Home » Uncategorized » 3M offers Slim Lock Closure for fiber to the antenna/Infonetics: Latin America is cable broadband market to watch

3M offers Slim Lock Closure for fiber to the antenna/Infonetics: Latin America is cable broadband market to watch

3M says its new Slim Lock Closure for wireless applications weatherproofs coaxial jumper cable connections on the cell tower where 7/16 DIN connectors are used. The compact closure protects connections at the antenna and remote radio unit (RRU) and complements fiber to the antenna (FTTA) installations.

According to 3M, FTTA cell tower architectures require a different weatherproofing approach from the traditional tapes and mastics. The Slim Lock Closure is specifically designed with a narrow body to fit into congested areas, such as compact tower-mounted RRUs and connection-rich multi-band, multi-service antennas, 3M asserts.

The hard plastic closure body snaps around the connection and latches shut, sealing out water. A compliant sealing gel inside the closure conforms to the connection and displaces air so that condensation cannot occur, 3M adds.

A tower technician can install a Slim Lock Closure in a minute or less, without tools, 3M continues. Slim Lock Closures can be repeatedly opened and closed for maintenance and testing. Moreover, the closure can be re-entered without disconnecting the antenna and interrupting service.

While North America was the only CMTS and edge QAM market to show sequential growth in the first quarter of 2012, market research firm Infonetics Research suggests equipment vendors should keep their eyes on Latin America.

“Latin America has become the most competitive and dynamic market for CMTS vendors, with market share fluctuating wildly from quarter to quarter,” notes Jeff Heynen, directing analyst for broadband access and video at Infonetics Research. “Motorola regained the lead in the CALA region this quarter by a comfortable margin, whereas last quarter, Cisco surged and led with over half the market. Meanwhile, ARRIS was number-one in Latin America a year ago, dropped to a close third for the rest of 2011, but then popped up to second in the first quarter of 2012.”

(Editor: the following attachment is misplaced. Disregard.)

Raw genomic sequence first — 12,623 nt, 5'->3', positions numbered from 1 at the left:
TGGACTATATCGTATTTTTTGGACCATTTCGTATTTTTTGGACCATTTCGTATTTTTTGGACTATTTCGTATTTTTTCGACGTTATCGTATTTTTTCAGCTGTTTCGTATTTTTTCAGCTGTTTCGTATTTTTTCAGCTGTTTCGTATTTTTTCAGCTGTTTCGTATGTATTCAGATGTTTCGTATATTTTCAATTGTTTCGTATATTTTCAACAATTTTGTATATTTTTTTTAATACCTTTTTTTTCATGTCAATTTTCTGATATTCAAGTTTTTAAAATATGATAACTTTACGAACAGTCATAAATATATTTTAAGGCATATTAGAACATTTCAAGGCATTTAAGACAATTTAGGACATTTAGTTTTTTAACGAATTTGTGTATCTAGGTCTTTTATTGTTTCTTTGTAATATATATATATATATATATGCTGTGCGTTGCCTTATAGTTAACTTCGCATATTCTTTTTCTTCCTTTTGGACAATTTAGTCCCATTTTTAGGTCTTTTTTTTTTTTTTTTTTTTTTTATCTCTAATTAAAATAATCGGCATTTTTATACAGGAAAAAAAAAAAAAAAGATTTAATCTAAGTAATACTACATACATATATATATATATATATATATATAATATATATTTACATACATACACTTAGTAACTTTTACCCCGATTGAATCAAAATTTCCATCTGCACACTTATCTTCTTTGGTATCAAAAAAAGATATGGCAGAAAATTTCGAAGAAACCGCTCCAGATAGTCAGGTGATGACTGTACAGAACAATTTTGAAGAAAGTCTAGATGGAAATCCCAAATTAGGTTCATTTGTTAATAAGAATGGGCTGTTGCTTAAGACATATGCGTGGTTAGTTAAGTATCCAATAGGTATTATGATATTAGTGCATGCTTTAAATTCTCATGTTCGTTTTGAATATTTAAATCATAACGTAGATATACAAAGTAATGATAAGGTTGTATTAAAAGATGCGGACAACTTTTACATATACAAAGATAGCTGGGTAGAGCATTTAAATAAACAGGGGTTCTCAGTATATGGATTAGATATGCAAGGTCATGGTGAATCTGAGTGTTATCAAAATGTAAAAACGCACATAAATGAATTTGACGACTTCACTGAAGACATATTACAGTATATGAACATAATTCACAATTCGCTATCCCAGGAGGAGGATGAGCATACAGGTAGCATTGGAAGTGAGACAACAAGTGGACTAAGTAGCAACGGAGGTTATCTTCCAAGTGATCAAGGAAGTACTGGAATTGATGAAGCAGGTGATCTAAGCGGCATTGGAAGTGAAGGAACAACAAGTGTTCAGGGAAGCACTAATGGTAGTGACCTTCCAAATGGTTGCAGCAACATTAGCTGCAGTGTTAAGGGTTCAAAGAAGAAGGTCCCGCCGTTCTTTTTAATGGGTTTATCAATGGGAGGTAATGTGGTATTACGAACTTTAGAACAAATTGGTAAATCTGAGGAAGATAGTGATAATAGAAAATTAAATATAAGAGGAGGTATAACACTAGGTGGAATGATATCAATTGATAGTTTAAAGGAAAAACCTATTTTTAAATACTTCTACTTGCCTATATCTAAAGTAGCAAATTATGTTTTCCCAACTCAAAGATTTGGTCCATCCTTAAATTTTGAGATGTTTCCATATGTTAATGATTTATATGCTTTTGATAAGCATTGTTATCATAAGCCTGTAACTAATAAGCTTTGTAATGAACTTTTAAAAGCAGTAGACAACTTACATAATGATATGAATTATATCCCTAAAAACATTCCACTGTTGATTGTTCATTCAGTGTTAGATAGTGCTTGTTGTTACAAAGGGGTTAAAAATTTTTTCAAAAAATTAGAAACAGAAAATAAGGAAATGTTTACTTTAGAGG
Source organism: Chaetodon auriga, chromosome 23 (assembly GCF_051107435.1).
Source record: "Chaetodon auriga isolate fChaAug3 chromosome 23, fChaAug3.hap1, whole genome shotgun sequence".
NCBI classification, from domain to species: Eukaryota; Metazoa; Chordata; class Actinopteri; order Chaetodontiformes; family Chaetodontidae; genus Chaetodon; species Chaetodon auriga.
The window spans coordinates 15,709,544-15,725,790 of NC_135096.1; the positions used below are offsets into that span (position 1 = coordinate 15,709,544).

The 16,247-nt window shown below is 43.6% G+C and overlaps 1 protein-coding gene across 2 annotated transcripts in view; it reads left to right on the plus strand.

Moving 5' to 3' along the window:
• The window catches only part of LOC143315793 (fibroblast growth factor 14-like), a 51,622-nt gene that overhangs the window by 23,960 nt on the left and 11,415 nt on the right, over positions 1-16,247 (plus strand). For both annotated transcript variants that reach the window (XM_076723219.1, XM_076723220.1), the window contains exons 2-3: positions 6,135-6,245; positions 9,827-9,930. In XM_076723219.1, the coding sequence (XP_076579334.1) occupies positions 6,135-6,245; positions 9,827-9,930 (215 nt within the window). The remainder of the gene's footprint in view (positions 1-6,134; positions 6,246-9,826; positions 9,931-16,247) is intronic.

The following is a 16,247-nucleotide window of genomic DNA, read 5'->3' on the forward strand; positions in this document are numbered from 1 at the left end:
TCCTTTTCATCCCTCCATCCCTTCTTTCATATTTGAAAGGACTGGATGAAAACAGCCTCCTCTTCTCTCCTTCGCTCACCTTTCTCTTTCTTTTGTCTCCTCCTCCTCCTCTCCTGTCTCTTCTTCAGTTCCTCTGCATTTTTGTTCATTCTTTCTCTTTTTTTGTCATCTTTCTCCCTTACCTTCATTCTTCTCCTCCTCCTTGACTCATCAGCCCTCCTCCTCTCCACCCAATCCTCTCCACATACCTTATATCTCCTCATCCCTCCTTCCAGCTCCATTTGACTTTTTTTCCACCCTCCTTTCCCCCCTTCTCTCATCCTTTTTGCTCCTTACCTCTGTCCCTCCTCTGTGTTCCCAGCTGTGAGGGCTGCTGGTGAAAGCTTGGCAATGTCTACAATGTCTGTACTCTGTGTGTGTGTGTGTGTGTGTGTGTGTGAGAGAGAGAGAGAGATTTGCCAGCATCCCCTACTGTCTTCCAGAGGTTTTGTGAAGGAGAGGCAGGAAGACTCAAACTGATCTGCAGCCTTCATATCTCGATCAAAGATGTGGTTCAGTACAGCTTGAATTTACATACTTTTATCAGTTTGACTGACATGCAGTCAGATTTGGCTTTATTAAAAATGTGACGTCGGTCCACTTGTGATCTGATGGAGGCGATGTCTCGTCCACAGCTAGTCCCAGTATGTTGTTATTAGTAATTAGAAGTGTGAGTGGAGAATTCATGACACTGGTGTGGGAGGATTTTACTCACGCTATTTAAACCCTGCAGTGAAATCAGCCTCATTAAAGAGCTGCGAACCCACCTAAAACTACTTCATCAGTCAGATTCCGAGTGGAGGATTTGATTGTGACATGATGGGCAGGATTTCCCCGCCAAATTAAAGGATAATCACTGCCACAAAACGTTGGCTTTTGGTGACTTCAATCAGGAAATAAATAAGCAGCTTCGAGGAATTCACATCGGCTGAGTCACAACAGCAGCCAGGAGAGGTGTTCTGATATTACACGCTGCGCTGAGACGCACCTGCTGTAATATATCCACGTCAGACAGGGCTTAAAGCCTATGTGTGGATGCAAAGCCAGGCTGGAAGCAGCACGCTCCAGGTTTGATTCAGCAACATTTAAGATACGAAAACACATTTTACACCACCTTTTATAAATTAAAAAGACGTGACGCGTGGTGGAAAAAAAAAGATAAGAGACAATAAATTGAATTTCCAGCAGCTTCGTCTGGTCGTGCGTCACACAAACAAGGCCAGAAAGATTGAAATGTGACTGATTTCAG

Three major trends will ensure the Latin American CMTS market remains at a boil, according to Heynen:

The cable companies are locked in major battles with incumbent telcos for subscribers
CMTS vendors have reduced prices for their DOCSIS 3.0 line cards
A surge in sustained bandwidth use is coming as Netflix and other over-the-top video providers enter the market.

Looking at the global market’s performance as a whole for the first three months of the year, North American sales jumped 13%, according to the latest “CMTS and Edge QAM Hardware and Subscribers” market share and forecast report from Infonetics. The spending decline throughout the rest of the world is typical for the season, the report states. International operators often use the first quarter to absorb new capacity gained at the close of the previous year, Infonetics says.

Nevertheless, global CMTS port shipments hit record levels in the quarter, reaching 412,000. This 28% jump from the year-ago quarter derived from MSOs’ continued purchases of downstream and upstream CMTS capacity to deliver DOCSIS 3.0 and unicast video services.

Cisco benefited most from this trend and retained its worldwide CMTS revenue share lead with 55%. However, Motorola was the only CMTS vendor to see a revenue increase. Harmonic, thanks to its ongoing video on demand, linear broadcast, and SDV deployments with operators worldwide, held onto the top spot among edge QAM vendors.

The quarterly CMTS and edge QAM report provides worldwide and regional vendor market share, market size, and forecasts for standard and wideband cable broadband subscribers; upstream and downstream CMTS revenue and ports; and edge QAM channels and revenue by application, including linear broadcast TV, video on demand and unicast video, switched digital video, and DOCSIS.

Leave a Reply

Your email address will not be published. Required fields are marked *


WordPress spam blocked by CleanTalk.